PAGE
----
Smart city innovators have grappled in recent years over privacy and surveillance with facial recognition, but some success stories are emerging. Traffic management and public Wi-Fi offer bright spots.
In a wide-ranging discussion, two city officials and the global head of smart cities for Qualcomm offered their personal examples of what works and what doesn’t. Their views were part of the virtual IoT Technologies Summit sponsored by Fierce Electronics held March 15-16.
Their entire discussion is presented in the video below. Here are some quick bites from Sanjeet Pandit, head of Qualcomm’s smart city practice; David Graham, chief innovation officer for Carlsbad, California, and Tony Batalla, chief technology officer for San Leandro, California.
Thumbs up: Public Wi-Fi; intelligent traffic management; smart streetlights; smart connected spaces.
Batalla: “Public Wi-Fi is 1.0 smart city tech. It continues to show its efficacy and the pandemic only furthered tha. Public Wi-Fi as a tool is one way of addressing the really vexing issue of social divide.”
Pandit: "What has really worked is smart connected spaces where you take a confined area and solve a problem such as connectivity for low-to-middle income…”
Thumbs down: Big data and integrating data; cities that try to make too many changes at once.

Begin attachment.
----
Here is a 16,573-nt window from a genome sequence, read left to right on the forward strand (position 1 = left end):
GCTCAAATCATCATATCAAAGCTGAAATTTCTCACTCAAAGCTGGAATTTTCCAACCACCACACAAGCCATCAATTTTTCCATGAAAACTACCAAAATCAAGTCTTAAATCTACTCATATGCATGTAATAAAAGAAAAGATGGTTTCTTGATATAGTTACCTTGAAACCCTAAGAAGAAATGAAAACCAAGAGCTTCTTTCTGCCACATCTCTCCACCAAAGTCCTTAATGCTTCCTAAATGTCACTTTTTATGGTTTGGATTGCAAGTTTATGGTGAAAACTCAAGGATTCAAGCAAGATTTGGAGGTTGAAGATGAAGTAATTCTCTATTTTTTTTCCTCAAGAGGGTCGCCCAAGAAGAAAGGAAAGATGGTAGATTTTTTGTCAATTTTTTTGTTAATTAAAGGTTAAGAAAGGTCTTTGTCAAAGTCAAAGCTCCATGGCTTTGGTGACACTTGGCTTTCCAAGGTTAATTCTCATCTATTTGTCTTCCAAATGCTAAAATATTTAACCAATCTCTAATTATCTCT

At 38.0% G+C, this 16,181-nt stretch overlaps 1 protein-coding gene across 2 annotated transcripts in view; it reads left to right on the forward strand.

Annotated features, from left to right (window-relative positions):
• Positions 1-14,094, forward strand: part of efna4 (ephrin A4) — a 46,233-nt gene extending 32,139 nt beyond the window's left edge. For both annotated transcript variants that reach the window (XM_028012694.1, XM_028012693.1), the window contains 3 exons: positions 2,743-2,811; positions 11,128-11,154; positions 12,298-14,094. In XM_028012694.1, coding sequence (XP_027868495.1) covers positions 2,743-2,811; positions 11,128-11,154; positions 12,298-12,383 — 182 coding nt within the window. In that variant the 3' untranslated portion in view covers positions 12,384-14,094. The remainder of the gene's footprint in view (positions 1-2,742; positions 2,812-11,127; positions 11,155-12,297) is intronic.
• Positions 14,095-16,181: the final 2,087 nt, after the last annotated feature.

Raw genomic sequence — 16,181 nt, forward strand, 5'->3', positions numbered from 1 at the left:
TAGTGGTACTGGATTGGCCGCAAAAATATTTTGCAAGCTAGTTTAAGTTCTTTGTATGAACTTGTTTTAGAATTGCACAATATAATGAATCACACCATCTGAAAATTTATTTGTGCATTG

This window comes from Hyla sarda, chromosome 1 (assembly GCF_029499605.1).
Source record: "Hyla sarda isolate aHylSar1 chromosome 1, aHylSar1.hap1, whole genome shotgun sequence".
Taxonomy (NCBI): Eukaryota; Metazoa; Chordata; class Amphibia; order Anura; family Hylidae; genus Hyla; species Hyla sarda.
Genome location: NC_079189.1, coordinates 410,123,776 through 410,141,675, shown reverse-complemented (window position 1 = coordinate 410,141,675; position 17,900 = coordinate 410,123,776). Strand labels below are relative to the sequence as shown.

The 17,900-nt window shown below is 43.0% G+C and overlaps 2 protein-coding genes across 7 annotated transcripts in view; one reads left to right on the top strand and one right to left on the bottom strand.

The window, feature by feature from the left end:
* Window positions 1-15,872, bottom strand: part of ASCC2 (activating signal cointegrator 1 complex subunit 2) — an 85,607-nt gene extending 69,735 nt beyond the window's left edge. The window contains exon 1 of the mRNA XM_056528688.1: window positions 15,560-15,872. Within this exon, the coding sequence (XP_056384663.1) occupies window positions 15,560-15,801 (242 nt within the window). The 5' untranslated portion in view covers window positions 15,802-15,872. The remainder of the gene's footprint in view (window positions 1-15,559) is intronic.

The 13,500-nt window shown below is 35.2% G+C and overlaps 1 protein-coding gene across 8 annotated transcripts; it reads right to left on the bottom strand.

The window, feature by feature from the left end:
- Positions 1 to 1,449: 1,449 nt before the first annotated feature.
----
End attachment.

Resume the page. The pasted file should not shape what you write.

Graham: “There are a lot of challenges around integrating data. There have been good steps but it’s nowhere close to where we wish it to be. That’s a huge opportunity…There are too many legacy systems, too much is siloed and a lot of it doesn’t talk to each other.”
Batalla: “It’s not just presenting data and collecting it, that’s hard enough, but having staff able to use the data and analyze the data is a whole new skill set…Taking on data analytics and data scientists is a whole new skill and it will take some time for cities to build up that competency.”
Pandit: “Cities would like to do too many changes at the same time, and we shy away from that. Cities would like to overhaul their entire operations in terms of interdisciplinary interactions with the federal, the state… and that has not worked."